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The Barrier to Peace: The Human Ego and Divisiveness

unity and division

As a society, we tout peace and unity, yet many of our actions speak otherwise. Instead of focusing on our similarities and the positive qualities that connect us all, we tend to emphasize our differences and flaws. But what is it that stops us from recognizing our commonalities and working together towards a more harmonious world? The answer lies within the human ego and its involvement in divisiveness.

Let’s explore how our ego's desire for self-importance and our lack of self-awareness (which connect us to our true self) leads to separation among us as individuals and communities, and the crucial internal work we must engage in to become the peace we so desperately crave.

Understanding the Ego:

Our ego (mind) is the mechanism that enables us to form our individual self-identity and helps us to make sense of the world through our five senses. However, its abilities are also its demise.

Our ego, left to its own devices, causes us to be blinded by self-importance, making us believe that our interpretation of reality and strongly held beliefs are the only acceptable ones.

This self-centered attitude inevitably leads to conflicts with others and to the elevating of our differences over what we share. Our focus shifts to what separates us rather than what brings us together because it has been primed to operate from a scarcity mindset, making most everything a competition where it perceives the outcome as having a clear winner and loser or heroes and villains.

Our ego doesn’t like to acknowledge our shortcomings, yet at a subconscious level, it is very aware of what they are. As a result, we tend to unknowingly project our faults onto others, holding them responsible for the mistakes and flaws we refuse to acknowledge within ourselves. This projection results in blaming that can lead to resentment and further distancing ourselves from our fellow beings.

We tend to overlook the things we have in common, such as our fears, joys, and basic needs, and instead find fault in others, perpetuating the cycle of divisiveness by stripping away the humanity of those we feel are undeserving of being treated with fairness. But again, this is the ego attempting to remain relevant and supreme so as not to be rejected by society—a false narrative that it has told itself. This is why working on ourselves first is critical (AKA becoming aware and in control of our ego, and reconnecting to our true self, which is content, understanding, and loving).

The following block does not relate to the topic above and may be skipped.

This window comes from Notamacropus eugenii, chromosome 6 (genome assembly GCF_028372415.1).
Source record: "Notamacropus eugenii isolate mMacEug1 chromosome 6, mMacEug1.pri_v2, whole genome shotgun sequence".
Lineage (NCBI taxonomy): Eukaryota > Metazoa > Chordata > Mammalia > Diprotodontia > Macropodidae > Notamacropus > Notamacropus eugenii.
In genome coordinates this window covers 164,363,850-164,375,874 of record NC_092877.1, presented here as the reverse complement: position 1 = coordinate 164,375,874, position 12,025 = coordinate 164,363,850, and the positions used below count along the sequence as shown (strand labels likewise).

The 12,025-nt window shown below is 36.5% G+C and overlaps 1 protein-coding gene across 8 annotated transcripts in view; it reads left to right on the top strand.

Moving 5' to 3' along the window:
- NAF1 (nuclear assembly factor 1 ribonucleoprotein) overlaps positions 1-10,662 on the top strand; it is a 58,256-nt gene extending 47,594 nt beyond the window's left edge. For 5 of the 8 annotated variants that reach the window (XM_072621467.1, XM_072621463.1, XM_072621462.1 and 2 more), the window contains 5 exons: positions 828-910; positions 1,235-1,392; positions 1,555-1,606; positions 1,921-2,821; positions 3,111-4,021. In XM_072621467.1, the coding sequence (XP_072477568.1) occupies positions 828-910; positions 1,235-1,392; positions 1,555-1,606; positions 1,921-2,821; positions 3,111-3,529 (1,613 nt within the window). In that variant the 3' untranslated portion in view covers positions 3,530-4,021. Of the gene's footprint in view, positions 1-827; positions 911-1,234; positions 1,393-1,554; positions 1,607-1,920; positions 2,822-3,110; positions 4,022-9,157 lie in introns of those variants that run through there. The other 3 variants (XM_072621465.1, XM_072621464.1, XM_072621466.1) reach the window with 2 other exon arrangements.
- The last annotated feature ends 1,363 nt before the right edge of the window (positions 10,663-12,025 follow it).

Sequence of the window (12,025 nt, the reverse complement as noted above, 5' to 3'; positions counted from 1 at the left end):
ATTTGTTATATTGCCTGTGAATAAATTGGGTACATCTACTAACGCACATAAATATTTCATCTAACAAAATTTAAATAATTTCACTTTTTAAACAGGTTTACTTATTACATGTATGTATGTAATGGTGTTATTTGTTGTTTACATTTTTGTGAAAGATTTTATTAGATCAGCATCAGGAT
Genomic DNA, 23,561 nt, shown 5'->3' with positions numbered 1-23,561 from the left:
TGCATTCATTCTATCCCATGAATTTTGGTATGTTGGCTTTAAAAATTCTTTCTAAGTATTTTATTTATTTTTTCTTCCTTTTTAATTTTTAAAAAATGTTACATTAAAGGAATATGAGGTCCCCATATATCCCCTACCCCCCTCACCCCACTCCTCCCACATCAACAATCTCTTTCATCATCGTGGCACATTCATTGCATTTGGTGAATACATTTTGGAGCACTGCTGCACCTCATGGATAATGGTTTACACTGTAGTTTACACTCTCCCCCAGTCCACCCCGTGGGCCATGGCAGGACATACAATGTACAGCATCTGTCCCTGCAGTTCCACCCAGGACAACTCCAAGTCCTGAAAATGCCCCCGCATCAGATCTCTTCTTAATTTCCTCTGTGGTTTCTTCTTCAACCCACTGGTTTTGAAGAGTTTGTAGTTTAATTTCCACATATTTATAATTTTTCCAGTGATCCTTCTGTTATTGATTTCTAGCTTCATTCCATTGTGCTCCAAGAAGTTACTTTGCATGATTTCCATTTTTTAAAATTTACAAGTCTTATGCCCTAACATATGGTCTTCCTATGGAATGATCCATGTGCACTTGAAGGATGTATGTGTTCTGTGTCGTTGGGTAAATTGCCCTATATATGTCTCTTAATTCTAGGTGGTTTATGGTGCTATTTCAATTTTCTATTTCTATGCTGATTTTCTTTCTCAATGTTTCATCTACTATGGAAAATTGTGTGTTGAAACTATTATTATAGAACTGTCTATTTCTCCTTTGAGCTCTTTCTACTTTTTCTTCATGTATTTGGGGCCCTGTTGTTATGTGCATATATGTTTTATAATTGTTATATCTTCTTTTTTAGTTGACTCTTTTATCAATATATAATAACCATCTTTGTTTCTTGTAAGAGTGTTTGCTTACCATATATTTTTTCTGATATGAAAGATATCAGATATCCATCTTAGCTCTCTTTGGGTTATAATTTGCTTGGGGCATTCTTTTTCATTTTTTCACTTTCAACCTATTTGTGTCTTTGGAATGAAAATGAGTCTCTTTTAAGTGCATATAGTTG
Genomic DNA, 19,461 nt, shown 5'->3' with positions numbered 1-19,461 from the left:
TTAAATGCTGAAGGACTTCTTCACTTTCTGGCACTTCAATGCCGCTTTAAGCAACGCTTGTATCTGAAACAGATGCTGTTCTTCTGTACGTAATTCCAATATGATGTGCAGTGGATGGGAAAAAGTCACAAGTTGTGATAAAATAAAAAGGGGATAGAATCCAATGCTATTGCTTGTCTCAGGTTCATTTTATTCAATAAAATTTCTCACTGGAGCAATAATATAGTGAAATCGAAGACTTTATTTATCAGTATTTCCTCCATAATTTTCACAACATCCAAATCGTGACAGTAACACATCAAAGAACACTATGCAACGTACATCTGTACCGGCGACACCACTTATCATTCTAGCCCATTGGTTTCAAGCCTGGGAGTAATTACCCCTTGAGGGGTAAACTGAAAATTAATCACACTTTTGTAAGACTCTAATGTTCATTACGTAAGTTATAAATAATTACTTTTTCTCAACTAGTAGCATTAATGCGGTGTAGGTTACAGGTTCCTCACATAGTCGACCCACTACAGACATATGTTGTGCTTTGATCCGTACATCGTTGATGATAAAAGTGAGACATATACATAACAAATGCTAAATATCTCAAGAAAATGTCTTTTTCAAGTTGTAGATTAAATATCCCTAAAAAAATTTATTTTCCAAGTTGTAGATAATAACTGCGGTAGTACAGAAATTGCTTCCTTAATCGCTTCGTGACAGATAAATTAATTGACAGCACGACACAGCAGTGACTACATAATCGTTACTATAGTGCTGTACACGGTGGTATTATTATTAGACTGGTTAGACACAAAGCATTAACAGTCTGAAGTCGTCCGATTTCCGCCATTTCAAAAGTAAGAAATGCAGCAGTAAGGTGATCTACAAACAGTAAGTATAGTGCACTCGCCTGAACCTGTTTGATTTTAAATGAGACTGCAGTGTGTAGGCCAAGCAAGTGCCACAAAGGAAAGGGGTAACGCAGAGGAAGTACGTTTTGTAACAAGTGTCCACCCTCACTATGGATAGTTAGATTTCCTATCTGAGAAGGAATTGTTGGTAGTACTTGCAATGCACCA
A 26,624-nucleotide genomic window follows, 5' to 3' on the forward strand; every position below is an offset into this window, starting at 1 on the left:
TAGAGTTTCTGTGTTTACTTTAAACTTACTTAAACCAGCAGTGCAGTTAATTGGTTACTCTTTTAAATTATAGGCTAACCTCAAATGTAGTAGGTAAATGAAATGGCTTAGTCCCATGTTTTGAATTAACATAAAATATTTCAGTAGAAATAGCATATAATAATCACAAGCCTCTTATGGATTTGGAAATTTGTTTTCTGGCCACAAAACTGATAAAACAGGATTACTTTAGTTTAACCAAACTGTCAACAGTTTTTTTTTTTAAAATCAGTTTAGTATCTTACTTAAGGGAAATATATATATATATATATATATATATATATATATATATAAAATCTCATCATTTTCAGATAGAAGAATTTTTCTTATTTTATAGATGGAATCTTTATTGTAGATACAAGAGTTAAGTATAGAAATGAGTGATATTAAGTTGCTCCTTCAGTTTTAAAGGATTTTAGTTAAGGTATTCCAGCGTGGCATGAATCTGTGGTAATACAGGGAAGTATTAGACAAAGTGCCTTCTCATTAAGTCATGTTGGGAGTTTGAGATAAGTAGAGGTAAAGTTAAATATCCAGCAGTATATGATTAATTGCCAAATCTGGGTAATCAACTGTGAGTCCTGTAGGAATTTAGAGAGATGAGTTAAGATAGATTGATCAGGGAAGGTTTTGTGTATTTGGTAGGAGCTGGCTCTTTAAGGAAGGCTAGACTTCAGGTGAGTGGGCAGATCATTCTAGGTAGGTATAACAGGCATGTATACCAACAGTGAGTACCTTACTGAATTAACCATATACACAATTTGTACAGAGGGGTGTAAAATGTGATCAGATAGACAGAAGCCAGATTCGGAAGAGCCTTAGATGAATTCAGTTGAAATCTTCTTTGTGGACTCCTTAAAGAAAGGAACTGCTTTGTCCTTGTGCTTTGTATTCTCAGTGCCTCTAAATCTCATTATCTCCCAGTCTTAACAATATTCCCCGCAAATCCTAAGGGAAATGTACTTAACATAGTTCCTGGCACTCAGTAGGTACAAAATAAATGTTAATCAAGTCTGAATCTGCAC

Without self-awareness, we identify as our ego, which makes it near impossible to be a catalyst for peace and positive change, because we see everyone and everything outside of us as the problem or solution instead of seeing that both reside within ourselves. As long as we refuse to acknowledge our own faults, prejudices, and biases, we will continue to believe that we are always right and just and others are “bad,” wrong, and out to make our lives a living hell. This ignorance causes us to make unfair assessments of others, seeing only their flaws and imperfections.

All these egoic traits provoke divisiveness as we become more focused on our differences than our similarities. Our ego causes us to separate ourselves from others, establishing boundaries and divisions that inhibit us from experiencing true peace and harmony.

It is our job to focus on finding a balance between our individuality and recognizing the similarities between us all. When we remain trapped in our ego, we only contribute to the problem of divisiveness. By engaging in self-reflection, we can become self-aware and recognize our shortcomings, overcome our prejudices, and extend empathy and compassion to others.

Peace and unity can only be achieved by recognizing each other's shared humanity, listening with an open mind and heart, and working together toward a world where everyone is seen, heard, and valued.


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